University Square's developers say the 30-story maximum they hope to have approved is a "necessity."

"The height adds to the value," Riggs said.

"It makes sense with the vision of downtown Tempe and growing upward," Wall said. "We're creating the urban environment that's there and growing in Tempe."

The FAA "presumed hazard" designation, though, still looms. In a May 1 decision, the FAA stated that initial findings "indicated that the structure as described exceeds obstruction standards." The final determination is pending a public review that ends July 7.

The project could also encounter other obstacles. Traffic congestion, parking, water and sewer capacity have become hot-button issues for other developments.

Azndragon837 Jun 8, 2006 4:25 AM

And a related article in today's AZ Republic about the University Square Project:

Neighbors want answers to project plan

Katie Nelson
The Arizona Republic
Jun. 7, 2006 12:00 AM

Traffic congestion and parking were on the top of people's minds Monday night when more than 45 people gathered at Lorenzo's Pizza, Pasta & Café.

The group learned about University Square, a hotel, condo, office and retail megaplex that would take up one of Tempe's city blocks if it gets approved by the city during the next year as they munched on pepperoni pizza at one of the businesses that's on the soon-to-be construction site.

The crowd consisted of mostly area residents, but a few business owners were in attendance. Both groups peppered the developers who plan to build the three-tower project that would reach as high as 30 stories on University Drive, smack between downtown Tempe and Arizona State University.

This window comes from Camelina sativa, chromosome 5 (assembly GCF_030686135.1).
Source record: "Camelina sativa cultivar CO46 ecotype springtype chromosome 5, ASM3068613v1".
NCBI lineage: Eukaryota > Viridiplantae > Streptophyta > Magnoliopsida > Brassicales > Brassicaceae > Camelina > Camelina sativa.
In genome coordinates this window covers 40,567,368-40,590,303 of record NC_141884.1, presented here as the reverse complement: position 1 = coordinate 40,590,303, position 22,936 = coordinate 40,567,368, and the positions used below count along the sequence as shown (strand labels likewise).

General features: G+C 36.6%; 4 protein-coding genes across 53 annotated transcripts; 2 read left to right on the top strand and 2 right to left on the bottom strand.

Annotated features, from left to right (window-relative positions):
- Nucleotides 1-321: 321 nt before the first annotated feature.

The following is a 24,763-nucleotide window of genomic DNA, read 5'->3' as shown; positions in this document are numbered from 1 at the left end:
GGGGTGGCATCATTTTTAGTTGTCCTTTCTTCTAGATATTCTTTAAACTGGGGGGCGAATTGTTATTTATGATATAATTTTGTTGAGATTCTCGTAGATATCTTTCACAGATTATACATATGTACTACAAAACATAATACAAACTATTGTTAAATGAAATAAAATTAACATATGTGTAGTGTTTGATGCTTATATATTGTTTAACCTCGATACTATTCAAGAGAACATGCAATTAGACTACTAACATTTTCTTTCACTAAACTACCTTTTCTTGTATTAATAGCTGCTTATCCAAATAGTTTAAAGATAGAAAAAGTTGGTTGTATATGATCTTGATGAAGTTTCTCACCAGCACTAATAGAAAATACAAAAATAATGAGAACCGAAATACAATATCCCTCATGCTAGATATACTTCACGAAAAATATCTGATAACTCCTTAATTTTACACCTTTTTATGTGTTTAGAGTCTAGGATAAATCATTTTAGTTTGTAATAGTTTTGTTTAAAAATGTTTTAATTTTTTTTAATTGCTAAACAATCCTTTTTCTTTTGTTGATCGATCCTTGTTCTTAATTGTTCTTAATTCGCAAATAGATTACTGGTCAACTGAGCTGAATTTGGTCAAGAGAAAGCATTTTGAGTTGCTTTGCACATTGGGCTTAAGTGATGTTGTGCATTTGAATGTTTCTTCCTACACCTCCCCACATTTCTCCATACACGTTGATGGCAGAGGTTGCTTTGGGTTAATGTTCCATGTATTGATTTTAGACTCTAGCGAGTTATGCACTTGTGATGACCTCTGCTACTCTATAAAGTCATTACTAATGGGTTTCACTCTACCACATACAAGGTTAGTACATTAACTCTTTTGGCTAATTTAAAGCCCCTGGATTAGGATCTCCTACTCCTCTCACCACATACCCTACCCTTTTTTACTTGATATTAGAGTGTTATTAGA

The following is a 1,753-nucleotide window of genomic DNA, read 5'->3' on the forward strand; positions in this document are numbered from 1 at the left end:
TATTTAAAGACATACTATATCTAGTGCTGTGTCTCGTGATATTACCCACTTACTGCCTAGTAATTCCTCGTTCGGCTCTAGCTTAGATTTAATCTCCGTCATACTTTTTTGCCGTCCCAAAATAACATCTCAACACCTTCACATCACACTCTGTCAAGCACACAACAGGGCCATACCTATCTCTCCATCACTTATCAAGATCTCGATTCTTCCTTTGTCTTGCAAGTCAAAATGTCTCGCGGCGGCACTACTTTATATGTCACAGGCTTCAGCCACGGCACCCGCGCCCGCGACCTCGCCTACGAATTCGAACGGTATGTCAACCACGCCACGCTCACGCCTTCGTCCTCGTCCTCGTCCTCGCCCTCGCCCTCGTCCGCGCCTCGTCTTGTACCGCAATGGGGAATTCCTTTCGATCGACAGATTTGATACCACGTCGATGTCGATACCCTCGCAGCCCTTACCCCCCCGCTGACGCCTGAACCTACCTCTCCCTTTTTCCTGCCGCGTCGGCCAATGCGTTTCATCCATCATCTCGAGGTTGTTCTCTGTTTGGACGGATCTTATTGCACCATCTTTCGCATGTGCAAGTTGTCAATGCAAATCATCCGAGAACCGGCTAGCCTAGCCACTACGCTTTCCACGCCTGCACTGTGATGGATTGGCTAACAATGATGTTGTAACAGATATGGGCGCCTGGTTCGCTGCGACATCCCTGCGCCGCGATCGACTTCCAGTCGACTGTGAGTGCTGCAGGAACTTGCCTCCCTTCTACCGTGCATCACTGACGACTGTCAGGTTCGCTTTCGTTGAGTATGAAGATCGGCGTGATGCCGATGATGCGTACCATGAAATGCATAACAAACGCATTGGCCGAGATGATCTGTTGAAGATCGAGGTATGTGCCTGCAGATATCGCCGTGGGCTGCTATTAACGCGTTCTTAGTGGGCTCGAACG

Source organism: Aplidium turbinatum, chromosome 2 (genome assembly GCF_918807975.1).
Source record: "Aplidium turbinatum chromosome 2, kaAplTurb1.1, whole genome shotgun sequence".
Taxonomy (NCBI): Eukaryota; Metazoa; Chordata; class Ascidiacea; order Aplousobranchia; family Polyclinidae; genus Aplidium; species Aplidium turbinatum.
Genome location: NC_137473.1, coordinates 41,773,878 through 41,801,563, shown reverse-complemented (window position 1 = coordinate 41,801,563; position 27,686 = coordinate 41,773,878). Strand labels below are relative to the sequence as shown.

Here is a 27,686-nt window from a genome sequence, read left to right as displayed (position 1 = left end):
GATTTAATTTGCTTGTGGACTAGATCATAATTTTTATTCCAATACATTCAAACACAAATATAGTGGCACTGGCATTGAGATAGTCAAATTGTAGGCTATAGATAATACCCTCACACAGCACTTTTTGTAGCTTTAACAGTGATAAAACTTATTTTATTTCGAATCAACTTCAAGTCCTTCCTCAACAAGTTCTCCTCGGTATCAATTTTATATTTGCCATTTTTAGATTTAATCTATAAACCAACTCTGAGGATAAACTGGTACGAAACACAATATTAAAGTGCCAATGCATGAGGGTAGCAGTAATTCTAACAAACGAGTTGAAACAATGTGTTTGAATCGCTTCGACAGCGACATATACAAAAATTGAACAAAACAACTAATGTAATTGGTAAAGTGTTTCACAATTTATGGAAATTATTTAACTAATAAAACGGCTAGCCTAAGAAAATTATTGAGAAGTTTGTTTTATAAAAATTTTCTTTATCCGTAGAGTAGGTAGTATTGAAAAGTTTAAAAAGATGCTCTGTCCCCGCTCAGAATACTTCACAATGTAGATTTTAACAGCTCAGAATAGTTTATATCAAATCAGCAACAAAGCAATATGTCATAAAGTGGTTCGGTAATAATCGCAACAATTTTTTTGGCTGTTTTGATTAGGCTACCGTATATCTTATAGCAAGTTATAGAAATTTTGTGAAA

Traffic congestion and parking were the main concerns, and the only topics that created clear tension.

But building heights, blocked views and construction dates and times were also mentioned as topics neighbors are worrying about as plans for the project are put into place.

"This project is going to greatly impact my life," said Deborah Ryden, 58, who lives in a fourth-floor Orchid House loft that faces what would become the new University Square development.

"I don't think that any of us mind a new development down here. But I think most of the residents here agree we never thought we would see 30-story towers and be surrounded by high-rises," Ryden said.

Complaints from Ryden and many others centered on the impact of more vehicles coming to Tempe's already clogged downtown streets.

"That's why we're here," replied Tony Wall, president of one of the partners developing the project.

The developers and designers hope on-site amenities and workplaces, combined with the coming light-rail lines, would allow people to live without owning a vehicle, or at least reduce the amount of car trips they make.

The skeptics in the crowd, meanwhile, shook their heads.

People also asked if Seventh Street would be widened to accommodate the project's residents, employees and patrons, making the now-mostly quiet road a thoroughfare between Mill and College avenues.

And they wanted to know when the one-story shops currently on the land would be razed, and if rent would go up once the building was built.

Wall and the rest of the team said many of those specifics depend on the city, and answers would evolve in coming months - an answer that created some frustration within the audience.